This year’s Moholy-Nagy Award is going to an iconic film director
The films of legendary filmmaker and mainstay of Hungarian direct cinema Gyula Gazdag, such as The Whistling Cobblestone, The Selection, or Singing on the Treadmill offer a window into the often grotesque everyday life in socialist Hungary. Without his films, it would presumably be much harder to understand the mindset of the Kádár regime. The true yet extremely absurd stories continue to enthral viewers to this day.
The majority of his films had not been released at the time, and were only screened after the regime change, but then all over the world. They travelled from one festival to the next, helping Gazdag secure a teaching position at the UCLA and mentorship at Sundance. Today, he is based in the USA, and his works have become recently accessible to younger generations as a result of the extensive digitalisation and restoration programme launched by the Hungarian Film Institute. From his many films recently restored, four were screened at the Film Marathon in September. One of his mostly widely-known films, the 1987 A Hungarian Fairy Tale have featured in nearly 50 international festivals including Cannes, Toronto, and Sydney, and won awards in Locarno, Salerno and Sitges.
In November, he is awarded the Moholy-Nagy Award in recognition of his lifetime achievements, in particular his nuanced and sensitive capture of the world around us, the subtle oscillations of the soul, and the fabric of society, his films of major significance, and his formative educational work.
Since 2006, the award is presented each year to an individual whose outstanding artistic, research, or creative activity is founded on the same values as those of the university and its eponym. For Moholy-Nagy, film and photography were highly important genres. At MOME, film and animation trainings hold similar significance, and from 2024 will continue as the Film Industry Knowledge Center. For this reason, having a filmmaking legend like Gazdag join the ranks of Moholy-Nagy Award recipients has particular relevance.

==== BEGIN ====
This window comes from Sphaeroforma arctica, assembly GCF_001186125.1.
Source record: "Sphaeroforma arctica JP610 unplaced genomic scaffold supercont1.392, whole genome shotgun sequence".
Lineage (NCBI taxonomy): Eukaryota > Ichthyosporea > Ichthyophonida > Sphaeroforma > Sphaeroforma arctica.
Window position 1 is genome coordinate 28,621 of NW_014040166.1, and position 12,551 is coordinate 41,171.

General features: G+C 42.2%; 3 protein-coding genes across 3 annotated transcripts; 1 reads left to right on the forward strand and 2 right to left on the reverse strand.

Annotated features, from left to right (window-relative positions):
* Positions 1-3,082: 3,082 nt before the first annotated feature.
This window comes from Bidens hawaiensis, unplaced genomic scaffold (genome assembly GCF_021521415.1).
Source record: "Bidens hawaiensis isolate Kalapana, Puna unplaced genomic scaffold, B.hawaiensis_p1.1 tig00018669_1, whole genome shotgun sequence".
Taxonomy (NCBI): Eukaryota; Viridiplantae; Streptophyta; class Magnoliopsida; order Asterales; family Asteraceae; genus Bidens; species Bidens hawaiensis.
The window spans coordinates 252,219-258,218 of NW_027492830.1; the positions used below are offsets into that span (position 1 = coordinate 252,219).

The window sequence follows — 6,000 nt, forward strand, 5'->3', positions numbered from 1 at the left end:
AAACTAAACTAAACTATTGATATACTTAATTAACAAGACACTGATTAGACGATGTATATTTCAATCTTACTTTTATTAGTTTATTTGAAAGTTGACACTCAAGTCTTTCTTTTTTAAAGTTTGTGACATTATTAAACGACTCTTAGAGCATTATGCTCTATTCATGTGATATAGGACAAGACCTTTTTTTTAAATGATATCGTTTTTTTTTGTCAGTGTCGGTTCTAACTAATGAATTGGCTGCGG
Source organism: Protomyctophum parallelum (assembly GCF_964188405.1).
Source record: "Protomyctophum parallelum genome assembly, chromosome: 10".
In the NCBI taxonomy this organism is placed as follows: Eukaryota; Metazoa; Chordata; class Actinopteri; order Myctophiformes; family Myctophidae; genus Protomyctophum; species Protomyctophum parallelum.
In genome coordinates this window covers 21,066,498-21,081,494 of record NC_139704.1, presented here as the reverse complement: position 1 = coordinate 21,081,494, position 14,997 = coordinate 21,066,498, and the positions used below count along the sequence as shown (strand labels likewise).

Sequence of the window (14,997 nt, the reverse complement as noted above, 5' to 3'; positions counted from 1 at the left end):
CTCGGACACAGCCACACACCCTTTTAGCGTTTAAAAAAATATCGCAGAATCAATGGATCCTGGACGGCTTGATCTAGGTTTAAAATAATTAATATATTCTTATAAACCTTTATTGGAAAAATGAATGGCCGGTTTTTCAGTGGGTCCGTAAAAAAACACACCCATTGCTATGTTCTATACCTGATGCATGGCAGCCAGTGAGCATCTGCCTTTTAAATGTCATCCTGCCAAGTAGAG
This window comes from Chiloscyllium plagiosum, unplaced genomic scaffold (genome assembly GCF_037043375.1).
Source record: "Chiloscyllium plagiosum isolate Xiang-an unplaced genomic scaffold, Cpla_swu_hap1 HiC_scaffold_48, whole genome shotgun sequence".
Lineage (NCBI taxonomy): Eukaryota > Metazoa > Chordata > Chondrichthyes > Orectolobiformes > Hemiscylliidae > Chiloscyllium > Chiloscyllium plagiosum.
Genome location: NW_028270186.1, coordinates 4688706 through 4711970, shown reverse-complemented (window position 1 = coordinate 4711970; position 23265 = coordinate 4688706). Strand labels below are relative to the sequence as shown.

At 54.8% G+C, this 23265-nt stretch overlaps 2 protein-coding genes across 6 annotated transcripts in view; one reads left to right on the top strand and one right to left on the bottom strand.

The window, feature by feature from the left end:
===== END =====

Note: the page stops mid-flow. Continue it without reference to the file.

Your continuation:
Gazdag shared a few thoughts on the occasion of receiving the award. He feels greatly honoured to receive the Moholy-Nagy Award, especially since he has long admired László Moholy-Nagy. “He was an astonishingly free-spirited artist with ideas reflective of an imagination that knew no bounds, which I find admirable. He started teaching at a young age, at a school – Bauhaus – with many very great and very different personalities, each with very different beliefs, and yet it did not ruin the school despite the conflicts.”
Previous recipients of the award that stands for Moholy-Nagy’s thoughts and ideas still relevant today include archaeologist Hattula Moholy-Nagy, art philosopher Hannes Böhringer, art historian Krisztina Passuth, curator Karole P. B. Vail, art historian Olivér Botár, product designer Stefan Lengyel, and Ernő Rubik. They and the MOME community are connected through creativity, integrative thinking, intellectual innovation, and a responsible creative approach.